Tuesday, October 15, 2019

52 Ancestors - ADVENTURE: The Jollett Boy

One wild story of adventure has been passed down through the family. Not the Huckleberry Finn kind of adventure of exploring up and down the Mississippi encountering con men, slave traders and other interesting characters. Not the Jim Hawkins kind of adventure searching for buried treasure. Certainly not Ahab’s adventure seeking revenge on a great white whale.

It is a story of Indian capture and escape. It was recorded in a letter written by Rosetta Meadows Eppard, granddaughter of John Wesley Jollett, my 2X great-grandfather’s brother. The original was scanned and sent to me by a distant cousin Jan Hensley in 2007. My transcription preserves the peculiarities of spelling, capitalization, and punctuation.
Just the first page of 4

December 15, 1964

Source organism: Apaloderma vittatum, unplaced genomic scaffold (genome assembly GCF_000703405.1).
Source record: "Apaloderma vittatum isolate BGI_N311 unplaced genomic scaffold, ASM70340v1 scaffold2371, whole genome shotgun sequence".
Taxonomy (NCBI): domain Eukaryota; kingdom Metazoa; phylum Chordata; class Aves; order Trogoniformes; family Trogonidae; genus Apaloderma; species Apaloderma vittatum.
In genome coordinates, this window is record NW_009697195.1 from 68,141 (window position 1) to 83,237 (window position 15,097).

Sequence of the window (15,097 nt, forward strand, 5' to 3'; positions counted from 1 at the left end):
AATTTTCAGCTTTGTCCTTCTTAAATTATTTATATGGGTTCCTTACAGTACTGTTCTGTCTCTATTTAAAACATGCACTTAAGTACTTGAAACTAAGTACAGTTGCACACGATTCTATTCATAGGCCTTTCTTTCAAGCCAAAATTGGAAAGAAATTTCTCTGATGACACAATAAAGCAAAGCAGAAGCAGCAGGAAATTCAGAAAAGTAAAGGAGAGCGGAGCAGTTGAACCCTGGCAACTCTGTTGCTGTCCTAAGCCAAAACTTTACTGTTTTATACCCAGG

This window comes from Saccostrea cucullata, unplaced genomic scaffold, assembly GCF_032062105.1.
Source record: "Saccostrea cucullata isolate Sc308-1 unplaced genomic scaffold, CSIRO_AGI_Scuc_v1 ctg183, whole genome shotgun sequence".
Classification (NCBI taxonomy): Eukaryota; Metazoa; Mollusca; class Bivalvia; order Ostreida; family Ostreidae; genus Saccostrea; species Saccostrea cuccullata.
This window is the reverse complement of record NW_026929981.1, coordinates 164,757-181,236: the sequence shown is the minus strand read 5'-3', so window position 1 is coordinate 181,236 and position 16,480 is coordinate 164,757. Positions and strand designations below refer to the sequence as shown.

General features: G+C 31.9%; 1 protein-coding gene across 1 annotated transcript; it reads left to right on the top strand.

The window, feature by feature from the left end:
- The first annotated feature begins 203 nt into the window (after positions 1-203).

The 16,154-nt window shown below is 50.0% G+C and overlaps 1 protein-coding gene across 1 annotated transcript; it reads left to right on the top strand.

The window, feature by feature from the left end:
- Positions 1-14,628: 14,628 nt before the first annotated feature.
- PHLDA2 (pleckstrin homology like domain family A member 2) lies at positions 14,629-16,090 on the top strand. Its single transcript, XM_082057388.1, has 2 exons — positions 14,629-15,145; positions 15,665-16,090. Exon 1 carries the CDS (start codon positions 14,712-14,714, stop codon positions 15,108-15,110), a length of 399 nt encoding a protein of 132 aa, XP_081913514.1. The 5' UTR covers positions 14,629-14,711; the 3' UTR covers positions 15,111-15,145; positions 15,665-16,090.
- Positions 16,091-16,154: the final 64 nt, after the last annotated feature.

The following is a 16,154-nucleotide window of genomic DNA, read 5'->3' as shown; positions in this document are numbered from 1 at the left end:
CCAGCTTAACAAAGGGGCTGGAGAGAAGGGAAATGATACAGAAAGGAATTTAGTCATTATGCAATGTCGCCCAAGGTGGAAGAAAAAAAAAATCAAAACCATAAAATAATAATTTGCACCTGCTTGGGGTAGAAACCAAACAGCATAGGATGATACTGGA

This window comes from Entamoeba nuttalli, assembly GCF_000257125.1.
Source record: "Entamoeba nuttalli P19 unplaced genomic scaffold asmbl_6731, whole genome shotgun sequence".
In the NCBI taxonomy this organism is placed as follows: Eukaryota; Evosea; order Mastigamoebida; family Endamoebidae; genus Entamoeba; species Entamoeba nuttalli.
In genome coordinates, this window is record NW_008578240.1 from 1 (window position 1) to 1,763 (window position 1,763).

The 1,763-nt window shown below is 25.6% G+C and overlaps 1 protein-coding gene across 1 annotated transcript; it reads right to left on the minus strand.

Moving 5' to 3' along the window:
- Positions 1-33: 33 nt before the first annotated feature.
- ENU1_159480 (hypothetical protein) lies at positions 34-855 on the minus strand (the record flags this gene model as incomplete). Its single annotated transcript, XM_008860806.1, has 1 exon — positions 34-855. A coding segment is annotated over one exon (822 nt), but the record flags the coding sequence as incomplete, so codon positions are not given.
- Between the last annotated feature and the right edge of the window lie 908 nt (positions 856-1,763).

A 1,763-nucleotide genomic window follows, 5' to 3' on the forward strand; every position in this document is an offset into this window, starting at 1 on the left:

I am writing the true Story of the Jollett Boy the Indians stold Back in the days whin the Indians would be passing through this country thay would steal Boys and girls If thay could. So one day the Jollett Boy my mother would tell us about she always called him Grand Pa’s little Boy he was cutting down Bushes back of the house up on a Hill I don’t know the age of the boy probley any whare from 10 to 13 years old. Any way the Indians taken him he couldn’t help him self do nothing but go and whin thay got to there Indian home and stayed a few days they wint on a nother hunting trip and taken him with them and they would make him cary there wild game thay killed on his Back until the skin would come off but he had to go every time thay wint. Thay lived off of there wild game I don’t know what thay killed and eat but they didn’t cook it but half done. But the Boy learned to eat that way. So one day they were going such a long trip they thought he couldn’t make it and thay left him with 2 old Indians he was then 21 years old he was with them a long time. Then the 2 old Indians got to whispring so the Boy thought that were fixing to kill him so one of them sed to the Boy he had grown up and was a man then and they called him young man. And one of the old Indians sed young man would you like to see your old Father and mother but he didn’t say nothing and thay asking him again the same thing. Then he broke down crying. Thin thay sed we not going to Kill you we are going to let you go home he ses I don’t know how to get home we will tell you how to get home. You go out here Back of the house and get on that little Branch and wait it until it emptes in the creak then you travel fast as you can in the creak and don’t get out no more then you can help. Thin if you should hear them coming get under a Brush pile or log pile the Boy sed if that catch me they will kill me the 2 old Indians sed thay will Kill no to thay all ways Kill the old Indians and we will soon die any way so thay fixed him something to eat on his way and he left for home and he traveld fast as he could for a bout 3 days then he heard them coming hollering there head offs like the Indians holler but he had traveld in the water all he could and he was clost to a Brush and log pile and he crawled back under the log and brush pile the high water had washed and it wasn’t long until thay were on top of it hollering and they would run down the creak thin up the creak back down all over the Brush and log pile until thay give up and wint back thin whin the Boy didn’t hear no more of them he wint on until he got to his old home. It was all most dark whin he got thare and he nocked on the door of his home and his old mother came to the door he sed I am awful tired I have walked a long ways – could I come in and stay all night she sed yes indeed I never turn down strangers that wants to stay all night so they wint in she fixed him something to eat and while he was eating his mother set down at the table and she was looking at him she sed to her Husband old man that was what she called him. This young man looks like our Boy the Indians stold he has a scar in his forhead just like our Boy had then he couldn’t keep from crying any longer he ses I am your Boy the Indians stold. What a rejoycing time for him to get Back home a gain and see his old mother and father and for thim to see there son again back home. The story reminds me of the story in the Bible of the Prodal son.